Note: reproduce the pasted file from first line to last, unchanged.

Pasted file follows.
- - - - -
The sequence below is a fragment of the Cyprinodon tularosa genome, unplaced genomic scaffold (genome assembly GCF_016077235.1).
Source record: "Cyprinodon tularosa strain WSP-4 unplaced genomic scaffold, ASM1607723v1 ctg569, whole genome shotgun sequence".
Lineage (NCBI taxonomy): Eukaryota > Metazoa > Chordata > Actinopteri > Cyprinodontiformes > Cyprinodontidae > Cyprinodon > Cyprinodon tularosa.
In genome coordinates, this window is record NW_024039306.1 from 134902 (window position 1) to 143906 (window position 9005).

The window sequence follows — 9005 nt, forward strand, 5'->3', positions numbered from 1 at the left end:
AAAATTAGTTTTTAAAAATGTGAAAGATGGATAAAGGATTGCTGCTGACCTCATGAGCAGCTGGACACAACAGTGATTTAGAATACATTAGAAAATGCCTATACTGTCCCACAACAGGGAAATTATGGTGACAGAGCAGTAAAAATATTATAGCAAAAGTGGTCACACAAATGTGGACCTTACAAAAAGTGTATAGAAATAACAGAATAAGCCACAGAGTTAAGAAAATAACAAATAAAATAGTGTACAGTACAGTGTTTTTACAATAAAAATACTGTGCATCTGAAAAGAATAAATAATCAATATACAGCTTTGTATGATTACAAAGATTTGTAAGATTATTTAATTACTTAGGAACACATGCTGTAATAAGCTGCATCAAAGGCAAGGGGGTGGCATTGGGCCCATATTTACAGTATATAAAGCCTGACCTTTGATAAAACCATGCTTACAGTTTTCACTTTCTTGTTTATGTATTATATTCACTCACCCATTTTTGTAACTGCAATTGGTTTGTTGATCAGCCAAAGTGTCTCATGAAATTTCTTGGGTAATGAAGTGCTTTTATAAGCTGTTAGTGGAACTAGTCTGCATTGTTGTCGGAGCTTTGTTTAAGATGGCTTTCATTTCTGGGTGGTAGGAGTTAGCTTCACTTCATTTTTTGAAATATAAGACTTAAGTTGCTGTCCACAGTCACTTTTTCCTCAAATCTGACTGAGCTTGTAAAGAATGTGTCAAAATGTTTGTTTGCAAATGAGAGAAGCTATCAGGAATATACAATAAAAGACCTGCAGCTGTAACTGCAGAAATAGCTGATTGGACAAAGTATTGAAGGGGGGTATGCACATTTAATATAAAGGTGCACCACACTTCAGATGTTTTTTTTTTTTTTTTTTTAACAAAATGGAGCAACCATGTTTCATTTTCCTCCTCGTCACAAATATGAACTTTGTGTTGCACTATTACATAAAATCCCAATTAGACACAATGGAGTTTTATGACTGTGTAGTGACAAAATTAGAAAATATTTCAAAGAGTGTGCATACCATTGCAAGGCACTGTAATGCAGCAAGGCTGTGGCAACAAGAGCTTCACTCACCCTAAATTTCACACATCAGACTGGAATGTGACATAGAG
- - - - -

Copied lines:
The sequence below is a fragment of the Cyprinodon tularosa genome, unplaced genomic scaffold (genome assembly GCF_016077235.1).
Source record: "Cyprinodon tularosa strain WSP-4 unplaced genomic scaffold, ASM1607723v1 ctg569, whole genome shotgun sequence".
Lineage (NCBI taxonomy): Eukaryota > Metazoa > Chordata > Actinopteri > Cyprinodontiformes > Cyprinodontidae > Cyprinodon > Cyprinodon tularosa.
In genome coordinates, this window is record NW_024039306.1 from 134902 (window position 1) to 143906 (window position 9005).

The window sequence follows — 9005 nt, forward strand, 5'->3', positions numbered from 1 at the left end:
AAAATTAGTTTTTAAAAATGTGAAAGATGGATAAAGGATTGCTGCTGACCTCATGAGCAGCTGGACACAACAGTGATTTAGAATACATTAGAAAATGCCTATACTGTCCCACAACAGGGAAATTATGGTGACAGAGCAGTAAAAATATTATAGCAAAAGTGGTCACACAAATGTGGACCTTACAAAAAGTGTATAGAAATAACAGAATAAGCCACAGAGTTAAGAAAATAACAAATAAAATAGTGTACAGTACAGTGTTTTTACAATAAAAATACTGTGCATCTGAAAAGAATAAATAATCAATATACAGCTTTGTATGATTACAAAGATTTGTAAGATTATTTAATTACTTAGGAACACATGCTGTAATAAGCTGCATCAAAGGCAAGGGGGTGGCATTGGGCCCATATTTACAGTATATAAAGCCTGACCTTTGATAAAACCATGCTTACAGTTTTCACTTTCTTGTTTATGTATTATATTCACTCACCCATTTTTGTAACTGCAATTGGTTTGTTGATCAGCCAAAGTGTCTCATGAAATTTCTTGGGTAATGAAGTGCTTTTATAAGCTGTTAGTGGAACTAGTCTGCATTGTTGTCGGAGCTTTGTTTAAGATGGCTTTCATTTCTGGGTGGTAGGAGTTAGCTTCACTTCATTTTTTGAAATATAAGACTTAAGTTGCTGTCCACAGTCACTTTTTCCTCAAATCTGACTGAGCTTGTAAAGAATGTGTCAAAATGTTTGTTTGCAAATGAGAGAAGCTATCAGGAATATACAATAAAAGACCTGCAGCTGTAACTGCAGAAATAGCTGATTGGACAAAGTATTGAAGGGGGGTATGCACATTTAATATAAAGGTGCACCACACTTCAGATGTTTTTTTTTTTTTTTTTTTAACAAAATGGAGCAACCATGTTTCATTTTCCTCCTCGTCACAAATATGAACTTTGTGTTGCACTATTACATAAAATCCCAATTAGACACAATGGAGTTTTATGACTGTGTAGTGACAAAATTAGAAAATATTTCAAAGAGTGTGCATACCATTGCAAGGCACTGTAATGCAGCAAGGCTGTGGCAACAAGAGCTTCACTCACCCTAAATTTCACACATCAGACTGGAATGTGACATAGAG